I'm super excited about Svelte! Compiling JS instead of doing virtual-DOM diffing is loads faster and opens up some amazing possibilities – once you get past the slightly weird syntax, that is.
A great test for whether I understand the basics of a framework is writing a Knob/Dial component. It should work the same as in most music software these days – drag up, and it rotates clockwise, increasing the value; drag down, and the inverse happens.
This is a good test because it has three "representations" of a value:
- The actual value, maybe something like a volume from -12dB to +24dB;
- The pixel offset of the user's cursor from their initial click location; and
- The amount of rotation applied to the knob itself.
Keeping these three values in-sync is an interesting problem. Dragging the cursor changes the pixel offset, which should affect both the rotation of the dial and the value reported by the knob component.
But not only that: the knob should also be "settable" from outside. In React-land, we think of this as a "controlled component" – if, say, the volume is being automated from elsewhere, it should be possible to control the knob (and its underlying values) without using the cursor. (In the gif above I've simulated this with a "set to 50%" button.)
I've found this is a great way to dig into whether I fully understand how data should flow in any given framework. For example, what's the "source of truth" of the three values: the pixel offset, the rotation, or the underlying value?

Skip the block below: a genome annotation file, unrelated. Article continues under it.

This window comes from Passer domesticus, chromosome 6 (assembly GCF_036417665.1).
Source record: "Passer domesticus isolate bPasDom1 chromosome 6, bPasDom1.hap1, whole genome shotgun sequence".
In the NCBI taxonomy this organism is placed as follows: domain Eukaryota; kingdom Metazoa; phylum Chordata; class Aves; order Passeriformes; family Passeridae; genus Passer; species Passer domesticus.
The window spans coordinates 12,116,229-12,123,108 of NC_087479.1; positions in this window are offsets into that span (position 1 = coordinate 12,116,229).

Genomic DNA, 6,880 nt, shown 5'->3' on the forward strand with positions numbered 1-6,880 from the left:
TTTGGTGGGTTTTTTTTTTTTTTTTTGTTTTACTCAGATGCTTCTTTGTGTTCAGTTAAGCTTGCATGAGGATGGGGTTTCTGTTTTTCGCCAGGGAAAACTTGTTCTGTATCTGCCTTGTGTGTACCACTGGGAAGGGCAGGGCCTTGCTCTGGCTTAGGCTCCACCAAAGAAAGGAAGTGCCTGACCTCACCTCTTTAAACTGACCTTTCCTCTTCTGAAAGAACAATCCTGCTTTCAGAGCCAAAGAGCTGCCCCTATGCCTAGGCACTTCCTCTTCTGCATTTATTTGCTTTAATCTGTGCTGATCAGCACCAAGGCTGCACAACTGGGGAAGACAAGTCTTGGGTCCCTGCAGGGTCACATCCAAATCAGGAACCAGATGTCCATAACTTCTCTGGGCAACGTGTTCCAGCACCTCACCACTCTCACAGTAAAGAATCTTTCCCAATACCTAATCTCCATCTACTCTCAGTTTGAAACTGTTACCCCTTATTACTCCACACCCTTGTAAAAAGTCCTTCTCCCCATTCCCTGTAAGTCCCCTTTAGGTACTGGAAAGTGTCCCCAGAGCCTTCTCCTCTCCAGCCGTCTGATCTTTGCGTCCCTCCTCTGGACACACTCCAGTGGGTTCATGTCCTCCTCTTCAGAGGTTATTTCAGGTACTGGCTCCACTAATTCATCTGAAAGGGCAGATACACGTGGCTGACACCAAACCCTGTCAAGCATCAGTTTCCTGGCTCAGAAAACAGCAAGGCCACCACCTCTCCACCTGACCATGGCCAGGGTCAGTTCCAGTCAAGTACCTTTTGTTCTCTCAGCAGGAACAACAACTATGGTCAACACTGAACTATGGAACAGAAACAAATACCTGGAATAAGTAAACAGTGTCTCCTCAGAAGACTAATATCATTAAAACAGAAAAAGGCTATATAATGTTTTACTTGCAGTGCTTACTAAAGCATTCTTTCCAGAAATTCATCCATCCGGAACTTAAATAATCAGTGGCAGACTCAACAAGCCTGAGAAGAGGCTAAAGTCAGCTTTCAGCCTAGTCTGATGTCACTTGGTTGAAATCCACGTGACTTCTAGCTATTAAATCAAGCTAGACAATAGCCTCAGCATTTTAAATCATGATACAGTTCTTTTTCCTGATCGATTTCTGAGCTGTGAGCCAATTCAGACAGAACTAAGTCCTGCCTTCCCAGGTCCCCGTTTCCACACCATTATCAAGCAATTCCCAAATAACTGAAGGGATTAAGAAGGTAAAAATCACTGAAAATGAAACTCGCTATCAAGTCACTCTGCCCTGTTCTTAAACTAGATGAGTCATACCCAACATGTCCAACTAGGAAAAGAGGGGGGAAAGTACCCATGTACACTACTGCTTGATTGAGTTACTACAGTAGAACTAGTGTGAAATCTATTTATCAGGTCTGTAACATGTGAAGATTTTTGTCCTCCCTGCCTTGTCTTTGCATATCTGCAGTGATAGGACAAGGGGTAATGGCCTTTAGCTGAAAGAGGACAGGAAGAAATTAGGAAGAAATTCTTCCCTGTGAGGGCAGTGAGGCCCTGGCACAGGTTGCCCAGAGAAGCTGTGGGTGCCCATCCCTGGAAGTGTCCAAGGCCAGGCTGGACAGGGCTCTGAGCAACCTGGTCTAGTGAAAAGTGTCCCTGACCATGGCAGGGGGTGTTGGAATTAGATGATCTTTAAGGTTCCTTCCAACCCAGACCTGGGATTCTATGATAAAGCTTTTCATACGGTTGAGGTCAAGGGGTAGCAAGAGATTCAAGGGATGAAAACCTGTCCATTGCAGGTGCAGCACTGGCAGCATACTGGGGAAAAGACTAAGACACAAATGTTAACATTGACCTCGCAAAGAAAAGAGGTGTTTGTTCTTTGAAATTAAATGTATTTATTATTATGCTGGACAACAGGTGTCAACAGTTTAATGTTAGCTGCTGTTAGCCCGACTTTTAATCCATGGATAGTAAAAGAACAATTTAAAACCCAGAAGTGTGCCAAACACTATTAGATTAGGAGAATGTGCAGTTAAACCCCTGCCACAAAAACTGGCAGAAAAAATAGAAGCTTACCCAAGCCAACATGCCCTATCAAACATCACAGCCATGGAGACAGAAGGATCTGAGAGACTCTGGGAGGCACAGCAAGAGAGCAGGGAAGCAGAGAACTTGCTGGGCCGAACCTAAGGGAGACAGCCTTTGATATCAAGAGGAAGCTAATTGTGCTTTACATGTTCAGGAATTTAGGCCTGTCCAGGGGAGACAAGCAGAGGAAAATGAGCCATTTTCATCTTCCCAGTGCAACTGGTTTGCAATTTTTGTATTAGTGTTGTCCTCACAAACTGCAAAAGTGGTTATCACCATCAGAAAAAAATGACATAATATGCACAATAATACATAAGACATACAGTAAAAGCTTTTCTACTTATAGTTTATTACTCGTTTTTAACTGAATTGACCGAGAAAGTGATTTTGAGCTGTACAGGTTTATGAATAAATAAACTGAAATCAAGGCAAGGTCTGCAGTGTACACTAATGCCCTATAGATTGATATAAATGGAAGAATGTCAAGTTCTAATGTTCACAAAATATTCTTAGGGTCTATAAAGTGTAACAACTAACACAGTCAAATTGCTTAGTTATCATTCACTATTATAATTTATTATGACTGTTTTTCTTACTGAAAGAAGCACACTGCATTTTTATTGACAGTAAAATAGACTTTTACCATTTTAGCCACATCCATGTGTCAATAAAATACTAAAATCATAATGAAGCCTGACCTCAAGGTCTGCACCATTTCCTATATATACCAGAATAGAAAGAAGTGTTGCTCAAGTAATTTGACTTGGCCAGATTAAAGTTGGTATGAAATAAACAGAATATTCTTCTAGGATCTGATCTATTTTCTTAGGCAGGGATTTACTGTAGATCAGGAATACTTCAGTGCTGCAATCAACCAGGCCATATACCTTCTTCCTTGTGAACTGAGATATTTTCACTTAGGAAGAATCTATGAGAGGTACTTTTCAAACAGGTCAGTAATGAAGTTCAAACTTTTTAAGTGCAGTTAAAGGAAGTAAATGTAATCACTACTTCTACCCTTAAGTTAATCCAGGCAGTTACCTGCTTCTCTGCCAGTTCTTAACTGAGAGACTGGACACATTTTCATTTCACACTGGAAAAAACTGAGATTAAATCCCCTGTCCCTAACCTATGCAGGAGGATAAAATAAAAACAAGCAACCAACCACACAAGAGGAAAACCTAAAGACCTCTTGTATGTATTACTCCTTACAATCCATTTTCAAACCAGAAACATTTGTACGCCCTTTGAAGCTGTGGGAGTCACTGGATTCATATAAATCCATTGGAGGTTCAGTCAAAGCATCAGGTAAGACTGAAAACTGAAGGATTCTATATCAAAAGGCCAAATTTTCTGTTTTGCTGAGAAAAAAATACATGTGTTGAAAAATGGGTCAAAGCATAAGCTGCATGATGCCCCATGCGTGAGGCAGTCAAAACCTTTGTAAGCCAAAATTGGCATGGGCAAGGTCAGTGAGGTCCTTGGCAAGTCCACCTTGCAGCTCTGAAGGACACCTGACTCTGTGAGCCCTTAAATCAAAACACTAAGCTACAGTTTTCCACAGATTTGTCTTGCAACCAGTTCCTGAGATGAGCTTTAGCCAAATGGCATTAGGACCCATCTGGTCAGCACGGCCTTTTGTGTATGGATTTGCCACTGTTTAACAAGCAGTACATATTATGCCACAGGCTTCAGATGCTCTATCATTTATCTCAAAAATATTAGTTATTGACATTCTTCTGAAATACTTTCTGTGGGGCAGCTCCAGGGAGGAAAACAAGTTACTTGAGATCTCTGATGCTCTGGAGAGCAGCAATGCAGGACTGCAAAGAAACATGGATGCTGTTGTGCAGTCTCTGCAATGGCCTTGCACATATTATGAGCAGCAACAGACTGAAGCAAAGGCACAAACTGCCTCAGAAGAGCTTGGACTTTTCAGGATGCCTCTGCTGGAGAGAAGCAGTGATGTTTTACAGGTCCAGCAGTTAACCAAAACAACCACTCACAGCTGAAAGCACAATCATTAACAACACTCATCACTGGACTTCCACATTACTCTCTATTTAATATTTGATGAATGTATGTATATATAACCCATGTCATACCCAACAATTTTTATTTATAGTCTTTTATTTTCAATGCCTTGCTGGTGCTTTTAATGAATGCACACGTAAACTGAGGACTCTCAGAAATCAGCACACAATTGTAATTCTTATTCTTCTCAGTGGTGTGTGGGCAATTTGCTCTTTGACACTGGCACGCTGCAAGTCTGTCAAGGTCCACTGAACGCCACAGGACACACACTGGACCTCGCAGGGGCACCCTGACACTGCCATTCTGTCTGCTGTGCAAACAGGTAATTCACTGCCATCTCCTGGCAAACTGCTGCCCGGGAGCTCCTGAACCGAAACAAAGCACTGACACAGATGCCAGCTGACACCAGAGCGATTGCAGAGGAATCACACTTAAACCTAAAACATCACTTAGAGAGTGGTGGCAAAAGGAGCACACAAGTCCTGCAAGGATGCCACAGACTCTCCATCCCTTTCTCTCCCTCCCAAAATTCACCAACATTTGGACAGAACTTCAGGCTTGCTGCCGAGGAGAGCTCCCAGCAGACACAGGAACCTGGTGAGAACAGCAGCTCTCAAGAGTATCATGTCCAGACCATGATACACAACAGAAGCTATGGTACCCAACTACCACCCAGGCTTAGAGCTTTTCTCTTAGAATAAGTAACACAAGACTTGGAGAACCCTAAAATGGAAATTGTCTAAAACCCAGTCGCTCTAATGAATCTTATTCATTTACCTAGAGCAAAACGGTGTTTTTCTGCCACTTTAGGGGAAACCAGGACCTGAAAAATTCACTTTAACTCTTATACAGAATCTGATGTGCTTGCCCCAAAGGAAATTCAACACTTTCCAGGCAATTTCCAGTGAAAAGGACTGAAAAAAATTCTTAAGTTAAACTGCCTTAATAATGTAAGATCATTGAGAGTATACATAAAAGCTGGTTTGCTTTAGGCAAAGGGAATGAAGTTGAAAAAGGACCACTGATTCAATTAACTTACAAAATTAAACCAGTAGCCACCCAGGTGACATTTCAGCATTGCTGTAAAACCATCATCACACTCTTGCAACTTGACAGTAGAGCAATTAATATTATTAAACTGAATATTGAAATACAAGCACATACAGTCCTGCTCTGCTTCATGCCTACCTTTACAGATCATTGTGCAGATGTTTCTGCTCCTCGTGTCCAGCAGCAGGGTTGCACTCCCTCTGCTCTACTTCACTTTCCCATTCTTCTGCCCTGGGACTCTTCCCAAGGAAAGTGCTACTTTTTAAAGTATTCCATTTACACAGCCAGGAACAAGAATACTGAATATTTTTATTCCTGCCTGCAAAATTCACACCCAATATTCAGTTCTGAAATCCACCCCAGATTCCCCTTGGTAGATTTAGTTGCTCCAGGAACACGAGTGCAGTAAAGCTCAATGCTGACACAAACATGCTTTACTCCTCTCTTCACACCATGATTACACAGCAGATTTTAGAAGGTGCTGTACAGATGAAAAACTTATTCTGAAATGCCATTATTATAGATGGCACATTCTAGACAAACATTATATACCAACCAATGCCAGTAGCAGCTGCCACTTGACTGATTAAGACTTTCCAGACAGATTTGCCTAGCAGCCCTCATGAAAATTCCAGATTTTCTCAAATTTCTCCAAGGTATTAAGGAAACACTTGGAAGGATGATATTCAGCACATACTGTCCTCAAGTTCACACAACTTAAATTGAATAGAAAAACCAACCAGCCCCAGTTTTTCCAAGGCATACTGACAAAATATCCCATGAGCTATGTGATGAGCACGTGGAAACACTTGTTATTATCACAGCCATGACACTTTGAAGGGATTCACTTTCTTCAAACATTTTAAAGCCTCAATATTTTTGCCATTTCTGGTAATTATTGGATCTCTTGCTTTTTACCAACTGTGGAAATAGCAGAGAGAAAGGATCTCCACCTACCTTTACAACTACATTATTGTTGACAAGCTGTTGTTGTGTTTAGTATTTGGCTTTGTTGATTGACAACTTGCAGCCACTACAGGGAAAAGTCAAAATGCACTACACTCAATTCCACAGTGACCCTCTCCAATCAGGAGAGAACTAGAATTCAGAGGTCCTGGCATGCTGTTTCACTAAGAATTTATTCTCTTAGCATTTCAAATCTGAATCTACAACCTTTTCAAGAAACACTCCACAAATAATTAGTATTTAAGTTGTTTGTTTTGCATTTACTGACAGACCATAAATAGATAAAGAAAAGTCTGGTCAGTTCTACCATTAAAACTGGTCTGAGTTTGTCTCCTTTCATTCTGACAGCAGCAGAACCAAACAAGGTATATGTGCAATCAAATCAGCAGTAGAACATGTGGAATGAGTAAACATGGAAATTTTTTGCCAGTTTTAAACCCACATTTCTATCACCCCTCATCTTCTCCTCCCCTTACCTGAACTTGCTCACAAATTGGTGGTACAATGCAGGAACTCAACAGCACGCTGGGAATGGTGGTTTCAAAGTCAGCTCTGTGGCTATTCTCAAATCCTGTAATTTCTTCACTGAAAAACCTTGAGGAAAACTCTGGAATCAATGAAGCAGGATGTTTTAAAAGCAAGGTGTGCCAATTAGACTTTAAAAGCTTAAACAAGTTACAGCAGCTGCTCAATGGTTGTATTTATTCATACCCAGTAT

Almost always, it's a better idea to use the underlying value as the source of truth. But there's a few issues which occasionally crop up with this approach:
- The underlying value isn't actually accessible synchronously – e.g. all you have is a
set()method, and a
get()method which returns a Promise!
- The underlying value can't be changed many times a second – maybe it's a parameter in a physics calculation happening in a web worker;
- The underlying value isn't linear – for example, it makes sense to increase amplitude logarithmically for a perceieved linear increase in volume.
Ideally, the Knob component should be built in such a way that these details don't matter at all. Integrating/extending this component to handle such cases is a good exercise in decoupling the UI and the inner workings of an application.
Here's my code for the animated example above – it's using Svelte's 2-way data binding, and anecdotally it seems a lot more performant than the React alternative – I think this is a case where the lack of virtual DOM diffing really shines!
And the code is copied here, if the Svelte online REPL doesn't work for you: